By Prof. Swaran Singh/Ceylon Today 10 January 2019
Tuesday saw Sheikh Hasina being sworn in as Prime Minister of Bangladesh for the historic fourth time, and for the third consecutive term since 2009. Now, as her 41-member Council of Ministers – that includes 37 new faces – hits the ground running to fulfill her promised double-digit growth for the already booming economy the heat and dust of alleged riggings, mass arrests and intimidations during the elections will give way to analysis about her likely legacies and their implications for regional geopolitics.
The success of Sheikh Hasina’s last ten years of prime ministership is already widely acknowledged with Bangladesh Development Model becoming the new creed. With her Awami League and allies now winning an overwhelming majority of 288 out of 299 elected members in their 300-strong national assembly, nothing is likely to stop her ambitious strides.
This fourth term would make her one of world’s longest-serving democratically elected prime ministers but much more is expected from her both by her supporters and critics alike. Conversely, the complete decimation of Opposition Bangladesh National Party – that boycotted 2014 elections and won no more than seven seats this time – has made it vulnerable to aligning with legally de-recognized parties like Jamat-e-Islami and there are concerns about one-party rule bringing together such radical outfits.
For South Asia, the most tectonic shift will see Bangladesh emerge as the second largest economy pushing nuclear Pakistan to the third position. With Pakistan and Bangladesh currently growing respectively at 5.5 and 7.86 per cent, the current gross national product (GDP) of $275 billion of Bangladesh seems set to cross Pakistan’s $305 billion economy.
Comparisons become more acute in exploring other indices. Pakistan’s 200 million people compared to 165 million Bangladeshis makes their per capita GDP represent a whole new reality: Bangladesh’s $1,800 per capita GDP had long surpassed Pakistan’s $1,600 per capita GDP. From being a least developed country (LDC) Bangladesh has come to be categorized as rapidly developing middle income economy.
Bangladesh’s exports have made impressive strides reaching $36 billion for 2018 compared to Pakistan’s $21 billion, their public debts standing respectively at $32 billion and $62 billion each. The new prime minister of Pakistan Imran Khan inherited rapidly shrinking foreign exchange reserves of around $14 billion while Bangladesh foreign exchange reserves reached #32.93 billion for 2018. Fear of default on payments has seen Imran Khan shuttling between China, Saudi Arabia, and international financial institutions requesting for a bailout – and the United Arab Emirates this week finalized a $6.2 billion package – Bangladesh has become an attractive destination for investments and developmental partnerships.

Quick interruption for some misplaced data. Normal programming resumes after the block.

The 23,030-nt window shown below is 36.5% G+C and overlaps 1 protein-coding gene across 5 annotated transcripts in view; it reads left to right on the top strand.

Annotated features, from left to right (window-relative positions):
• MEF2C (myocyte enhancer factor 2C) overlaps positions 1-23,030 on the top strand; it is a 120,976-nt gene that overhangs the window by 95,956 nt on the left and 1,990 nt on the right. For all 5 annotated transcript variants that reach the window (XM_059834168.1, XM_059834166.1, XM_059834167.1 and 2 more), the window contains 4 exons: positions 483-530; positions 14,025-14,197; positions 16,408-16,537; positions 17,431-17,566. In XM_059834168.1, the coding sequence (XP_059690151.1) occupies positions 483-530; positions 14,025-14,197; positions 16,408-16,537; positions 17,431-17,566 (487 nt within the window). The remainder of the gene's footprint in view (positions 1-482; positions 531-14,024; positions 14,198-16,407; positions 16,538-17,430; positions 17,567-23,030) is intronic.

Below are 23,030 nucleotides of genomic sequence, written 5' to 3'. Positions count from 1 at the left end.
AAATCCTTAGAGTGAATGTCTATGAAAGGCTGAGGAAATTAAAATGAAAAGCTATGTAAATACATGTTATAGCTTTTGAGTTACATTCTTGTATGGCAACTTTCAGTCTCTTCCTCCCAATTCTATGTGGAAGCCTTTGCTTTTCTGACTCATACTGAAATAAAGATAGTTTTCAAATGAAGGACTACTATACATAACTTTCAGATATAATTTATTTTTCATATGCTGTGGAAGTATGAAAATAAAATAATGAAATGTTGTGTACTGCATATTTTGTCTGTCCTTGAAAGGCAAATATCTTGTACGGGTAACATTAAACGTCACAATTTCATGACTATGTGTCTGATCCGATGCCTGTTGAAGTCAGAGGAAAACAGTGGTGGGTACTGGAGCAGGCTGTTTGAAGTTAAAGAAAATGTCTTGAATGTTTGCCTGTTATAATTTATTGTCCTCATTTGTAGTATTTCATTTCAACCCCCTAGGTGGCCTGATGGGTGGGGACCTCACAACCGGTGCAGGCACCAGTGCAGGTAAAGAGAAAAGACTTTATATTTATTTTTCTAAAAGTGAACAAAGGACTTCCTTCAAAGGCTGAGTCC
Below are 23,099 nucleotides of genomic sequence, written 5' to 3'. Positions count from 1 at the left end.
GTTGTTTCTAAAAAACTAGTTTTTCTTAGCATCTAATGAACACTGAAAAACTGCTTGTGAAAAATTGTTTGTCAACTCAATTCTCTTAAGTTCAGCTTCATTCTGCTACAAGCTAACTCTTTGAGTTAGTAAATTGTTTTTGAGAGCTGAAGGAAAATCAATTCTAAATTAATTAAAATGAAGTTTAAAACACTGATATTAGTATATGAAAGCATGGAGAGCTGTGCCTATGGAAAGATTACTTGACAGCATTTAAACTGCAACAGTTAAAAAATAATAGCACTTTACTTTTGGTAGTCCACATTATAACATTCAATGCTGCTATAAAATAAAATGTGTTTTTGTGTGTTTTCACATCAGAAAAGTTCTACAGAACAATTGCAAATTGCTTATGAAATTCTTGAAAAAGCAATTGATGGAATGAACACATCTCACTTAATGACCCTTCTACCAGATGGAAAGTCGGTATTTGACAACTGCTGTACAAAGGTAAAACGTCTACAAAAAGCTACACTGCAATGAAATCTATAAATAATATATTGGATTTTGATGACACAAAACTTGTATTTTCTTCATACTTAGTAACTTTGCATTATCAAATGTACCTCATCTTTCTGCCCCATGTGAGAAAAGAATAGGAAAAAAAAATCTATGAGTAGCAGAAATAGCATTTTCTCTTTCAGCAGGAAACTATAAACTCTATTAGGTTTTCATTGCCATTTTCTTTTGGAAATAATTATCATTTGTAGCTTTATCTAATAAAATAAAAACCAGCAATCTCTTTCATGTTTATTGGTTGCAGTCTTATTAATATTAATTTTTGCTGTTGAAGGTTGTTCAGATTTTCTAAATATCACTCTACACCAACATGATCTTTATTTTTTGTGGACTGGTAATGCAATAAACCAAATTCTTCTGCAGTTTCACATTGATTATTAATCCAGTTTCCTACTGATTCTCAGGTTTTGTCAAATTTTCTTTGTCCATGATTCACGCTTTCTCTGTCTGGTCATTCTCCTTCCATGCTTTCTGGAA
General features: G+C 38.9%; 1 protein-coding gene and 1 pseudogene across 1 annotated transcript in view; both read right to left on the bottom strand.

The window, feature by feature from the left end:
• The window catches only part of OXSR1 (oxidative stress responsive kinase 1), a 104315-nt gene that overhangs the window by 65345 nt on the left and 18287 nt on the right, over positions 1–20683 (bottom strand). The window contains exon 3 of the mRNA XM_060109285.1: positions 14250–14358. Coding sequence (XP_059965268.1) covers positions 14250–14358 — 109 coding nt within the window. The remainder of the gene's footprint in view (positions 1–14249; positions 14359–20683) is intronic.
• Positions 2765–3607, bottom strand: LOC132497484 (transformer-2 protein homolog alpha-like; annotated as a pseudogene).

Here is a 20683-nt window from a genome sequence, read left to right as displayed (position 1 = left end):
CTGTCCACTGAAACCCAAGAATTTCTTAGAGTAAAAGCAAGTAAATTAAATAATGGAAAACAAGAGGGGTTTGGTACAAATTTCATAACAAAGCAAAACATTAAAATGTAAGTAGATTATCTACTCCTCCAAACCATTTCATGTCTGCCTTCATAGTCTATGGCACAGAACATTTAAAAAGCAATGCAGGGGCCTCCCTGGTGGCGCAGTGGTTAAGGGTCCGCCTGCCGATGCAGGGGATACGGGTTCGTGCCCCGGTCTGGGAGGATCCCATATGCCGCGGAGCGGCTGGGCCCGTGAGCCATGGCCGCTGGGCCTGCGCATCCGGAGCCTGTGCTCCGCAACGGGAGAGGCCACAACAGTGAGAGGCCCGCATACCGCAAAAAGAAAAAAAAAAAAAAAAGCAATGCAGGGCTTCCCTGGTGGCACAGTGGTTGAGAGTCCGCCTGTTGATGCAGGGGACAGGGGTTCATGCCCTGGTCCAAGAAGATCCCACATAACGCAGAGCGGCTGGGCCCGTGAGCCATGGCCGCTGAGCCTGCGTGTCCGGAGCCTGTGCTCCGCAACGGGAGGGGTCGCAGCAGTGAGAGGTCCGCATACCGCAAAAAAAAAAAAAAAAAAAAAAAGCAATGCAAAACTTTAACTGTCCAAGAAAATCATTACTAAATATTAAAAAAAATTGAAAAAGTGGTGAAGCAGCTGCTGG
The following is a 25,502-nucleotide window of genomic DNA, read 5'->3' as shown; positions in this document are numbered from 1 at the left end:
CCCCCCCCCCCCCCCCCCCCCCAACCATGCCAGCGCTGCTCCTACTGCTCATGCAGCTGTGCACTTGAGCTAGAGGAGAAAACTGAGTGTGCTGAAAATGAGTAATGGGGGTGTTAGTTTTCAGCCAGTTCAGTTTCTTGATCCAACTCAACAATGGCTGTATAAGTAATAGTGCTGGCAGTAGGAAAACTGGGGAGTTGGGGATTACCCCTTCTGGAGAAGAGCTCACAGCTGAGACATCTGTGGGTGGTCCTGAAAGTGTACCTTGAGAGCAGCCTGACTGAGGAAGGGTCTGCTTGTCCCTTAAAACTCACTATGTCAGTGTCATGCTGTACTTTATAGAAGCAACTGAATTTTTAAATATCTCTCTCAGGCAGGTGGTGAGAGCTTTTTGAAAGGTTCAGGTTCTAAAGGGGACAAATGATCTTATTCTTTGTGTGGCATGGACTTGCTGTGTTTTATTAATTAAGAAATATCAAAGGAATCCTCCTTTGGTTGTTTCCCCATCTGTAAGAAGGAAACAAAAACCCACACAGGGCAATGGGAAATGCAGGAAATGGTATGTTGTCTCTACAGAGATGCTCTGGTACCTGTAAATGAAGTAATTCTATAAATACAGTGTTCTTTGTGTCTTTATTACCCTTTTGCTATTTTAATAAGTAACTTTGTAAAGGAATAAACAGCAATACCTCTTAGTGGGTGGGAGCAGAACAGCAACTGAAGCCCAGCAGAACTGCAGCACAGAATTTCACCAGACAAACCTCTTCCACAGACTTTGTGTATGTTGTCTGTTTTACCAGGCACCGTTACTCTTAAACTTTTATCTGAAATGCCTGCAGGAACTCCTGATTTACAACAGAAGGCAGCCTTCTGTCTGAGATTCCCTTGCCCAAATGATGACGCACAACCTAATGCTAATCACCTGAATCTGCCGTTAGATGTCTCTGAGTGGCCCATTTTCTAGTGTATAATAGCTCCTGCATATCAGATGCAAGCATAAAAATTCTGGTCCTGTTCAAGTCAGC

India, China and Southeast Asian tiger economies
Bangladesh is seen today building economic partnerships with India, China and Southeast Asian tiger economies. Pakistan, on the other hand, has got itself embroiled in the quagmire of unending low-intensity conflicts with both its neighbor countries – India and Afghanistan –resulting in the economic declaration and internal instability. For regional cooperation, in the early 1980s, Bangladesh took lead in setting up the South Asian Association for Regional Cooperation (SAARC). Pakistan’s problems with India have resulted in discontinuation of SAARC summits since 2016.
With India’s newfound enthusiasm and search for alternate regional formulations, Bangladesh has become an important player in BBIN (Bhutan-Bangladesh-India-Nepal) initiative as also in BIMSTEC i.e. Bay of Bengal Multi-Sectoral Technical and Economic Cooperation. BIMSTEC secretariat in Dhaka has become hyperactive in building new synergies between five SAARC nations – Bangladesh, Bhutan, India, Nepal, and Sri Lanka – and Southeast Asia’s Myanmar and Thailand. BIMSTEC is seen expanding beyond its limited mandate of economic and technical cooperation. The 4th BIMSTEC summit in Kathmandu included issues like transnational security challenges and the first BIMSTEC joint military exercise was held in Pune (in India) last year.
Rohingya crisis also saw Hasina taking the lead. Bangladesh played an exemplary role in accepting over 600,000 Rohingya refugees. While India adopted a cautious approach in not accepting and even deported Rohingyas, Sri Lanka is another South Asian country that has accepted Rohingya refugees during 2008, 2013, 2017. President Sirisena’s visit to Dhaka in July 2017 underlined their partnership that has been followed by an impressive rise in mutual trade and investments since 2014 making them important players in South Asian geopolitics and, in spite of being seen as pro-India, both have successfully managed to equidistance between New Delhi and Beijing inviting investments from both sides.
China’s Belt and Road Initiatives – another game changer for South Asian geopolitics – has received far greater traction in the eastern flank of South Asia compared to the western flank that remains intertwined with India-Pakistan rivalries.
So, while India remains opposed to China-Pakistan Economic Corridor – and is not likely to join the second edition of the Belt and Road Forum for International Cooperation to be held in Beijing during April 2019 –New Delhi remains positively inclined to the BCIM (Bangladesh-China-India-Myanmar) Economic Corridor. China short-circuiting BCIM by creating a China-Myanmar Economic Corridor has seen India’s studied silence. China is hopeful of seeing its ‘Two-Plus-One’ model leading to joint China-India ventures in all South Asian countries including Sri Lanka and the economic rise of Bangladesh promises to facilitate such a possibility.
(Writer is a Professor at the Jawaharlal Nehru University, New Delhi)